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Process Chemistry

Evonik, Dow join to develop propylene glycol from hydrogen peroxide, propylene

New technology will complement successful peroxide-based route to propylene oxide

by Michael McCoy
October 31, 2019 | A version of this story appeared in Volume 97, Issue 43


A photo of an airplane being de-iced.
Credit: Evonik
Aircraft de-icing fluids are a large market for propylene glycol.

Evonik Industries and Dow are joining forces to develop what they say is a better way of making propylene glycol: starting with propylene and hydrogen peroxide.

Propylene glycol is a major industrial chemical produced to the tune of 1.9 million metric tons last year. It’s used to make polyester resins and aircraft deicing fluids. It also has applications in home and personal care products.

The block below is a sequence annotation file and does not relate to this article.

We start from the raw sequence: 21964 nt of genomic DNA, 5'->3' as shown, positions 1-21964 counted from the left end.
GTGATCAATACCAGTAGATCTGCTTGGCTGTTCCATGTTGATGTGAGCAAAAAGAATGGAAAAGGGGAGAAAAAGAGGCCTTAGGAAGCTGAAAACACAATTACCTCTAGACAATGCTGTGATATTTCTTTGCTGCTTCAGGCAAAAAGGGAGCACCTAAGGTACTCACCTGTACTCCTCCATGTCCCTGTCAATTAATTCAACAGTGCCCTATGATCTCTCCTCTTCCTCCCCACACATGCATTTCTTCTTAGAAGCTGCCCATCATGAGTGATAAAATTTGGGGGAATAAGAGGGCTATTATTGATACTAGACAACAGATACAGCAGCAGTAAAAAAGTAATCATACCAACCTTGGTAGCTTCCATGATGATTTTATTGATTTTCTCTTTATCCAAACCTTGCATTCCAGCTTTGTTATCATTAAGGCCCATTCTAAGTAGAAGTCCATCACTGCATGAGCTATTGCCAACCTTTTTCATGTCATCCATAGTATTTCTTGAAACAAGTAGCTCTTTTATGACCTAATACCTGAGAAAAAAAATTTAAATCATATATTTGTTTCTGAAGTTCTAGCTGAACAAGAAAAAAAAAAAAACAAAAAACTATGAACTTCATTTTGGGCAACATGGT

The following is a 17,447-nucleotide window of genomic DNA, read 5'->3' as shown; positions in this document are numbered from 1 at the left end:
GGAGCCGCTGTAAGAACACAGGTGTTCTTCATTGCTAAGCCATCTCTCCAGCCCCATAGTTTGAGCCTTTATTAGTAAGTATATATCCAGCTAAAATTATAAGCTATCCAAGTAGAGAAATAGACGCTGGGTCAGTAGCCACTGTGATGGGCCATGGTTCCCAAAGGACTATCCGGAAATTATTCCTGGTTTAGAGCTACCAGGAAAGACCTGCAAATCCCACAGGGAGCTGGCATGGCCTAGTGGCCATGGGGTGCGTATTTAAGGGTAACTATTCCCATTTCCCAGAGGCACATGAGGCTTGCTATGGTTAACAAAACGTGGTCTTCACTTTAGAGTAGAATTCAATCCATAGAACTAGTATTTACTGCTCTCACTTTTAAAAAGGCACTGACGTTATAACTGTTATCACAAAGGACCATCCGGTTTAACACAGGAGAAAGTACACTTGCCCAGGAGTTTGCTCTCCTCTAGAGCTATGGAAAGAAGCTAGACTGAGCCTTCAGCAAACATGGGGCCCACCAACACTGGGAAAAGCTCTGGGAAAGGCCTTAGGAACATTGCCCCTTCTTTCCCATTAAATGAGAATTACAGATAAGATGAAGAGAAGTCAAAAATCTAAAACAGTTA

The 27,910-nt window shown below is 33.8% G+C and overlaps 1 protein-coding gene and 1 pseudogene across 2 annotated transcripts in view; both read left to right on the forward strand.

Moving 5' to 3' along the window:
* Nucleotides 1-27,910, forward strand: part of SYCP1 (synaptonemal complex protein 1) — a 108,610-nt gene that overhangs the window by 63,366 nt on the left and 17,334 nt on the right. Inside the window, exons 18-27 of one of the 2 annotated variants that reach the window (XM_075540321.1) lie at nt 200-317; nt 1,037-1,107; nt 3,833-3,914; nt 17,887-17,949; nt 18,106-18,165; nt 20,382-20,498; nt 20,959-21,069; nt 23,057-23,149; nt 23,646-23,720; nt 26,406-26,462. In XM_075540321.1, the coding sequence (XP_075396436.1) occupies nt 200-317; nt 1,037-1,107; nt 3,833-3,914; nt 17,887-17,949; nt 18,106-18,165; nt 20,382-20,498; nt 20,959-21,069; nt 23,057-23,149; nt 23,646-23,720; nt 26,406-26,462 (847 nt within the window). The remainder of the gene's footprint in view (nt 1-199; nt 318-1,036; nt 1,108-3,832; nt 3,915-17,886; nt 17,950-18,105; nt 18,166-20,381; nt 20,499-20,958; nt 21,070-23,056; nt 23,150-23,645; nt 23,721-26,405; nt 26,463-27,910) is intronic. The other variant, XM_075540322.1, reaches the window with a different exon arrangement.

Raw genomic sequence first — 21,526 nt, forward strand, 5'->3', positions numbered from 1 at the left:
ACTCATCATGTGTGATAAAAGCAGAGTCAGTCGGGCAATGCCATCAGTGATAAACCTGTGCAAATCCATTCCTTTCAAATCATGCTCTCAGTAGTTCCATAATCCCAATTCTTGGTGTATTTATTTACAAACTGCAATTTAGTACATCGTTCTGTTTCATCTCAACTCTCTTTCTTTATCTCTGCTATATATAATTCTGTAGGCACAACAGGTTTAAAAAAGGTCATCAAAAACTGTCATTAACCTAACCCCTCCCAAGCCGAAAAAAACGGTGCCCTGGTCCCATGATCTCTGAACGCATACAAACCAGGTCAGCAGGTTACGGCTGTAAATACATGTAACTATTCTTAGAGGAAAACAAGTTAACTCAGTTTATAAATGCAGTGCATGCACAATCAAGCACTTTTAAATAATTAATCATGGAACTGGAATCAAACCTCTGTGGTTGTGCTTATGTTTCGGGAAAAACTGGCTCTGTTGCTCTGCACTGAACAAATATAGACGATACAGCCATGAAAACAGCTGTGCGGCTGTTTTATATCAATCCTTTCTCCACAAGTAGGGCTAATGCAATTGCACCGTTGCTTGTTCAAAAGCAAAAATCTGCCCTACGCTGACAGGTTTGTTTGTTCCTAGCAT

Currently, most propylene glycol is made by reacting propylene oxide with water. Propylene oxide, in turn, is made via one of three processes that use propylene, according to the market research firm IHS Markit. In the newest of the three routes, propylene oxide is obtained by reacting propylene and H2O2.

Evonik says 100 of its researchers have spent the past few years developing a “novel catalytic system” that similarly gets propylene glycol from propylene and H2O2. The firm, one of the world’s largest H2O2 producers, claims the process saves energy and can be retrofitted on existing propylene glycol plants. Dow says it expects the technology to be more competitive and offer an improved environmental profile.

Dow calls itself the world’s largest producer of propylene glycol, with five facilities on four continents. It’s also a major producer of propylene oxide via the chlorohydrin and H2O2 processes. When Dow practices the latter technology, its partner for H2O2 production is Solvay, an Evonik competitor.

Evonik says that it will build a propylene glycol pilot plant in Hanau, Germany, by the end of 2020 and that large-scale implementation will follow “a few years later.”



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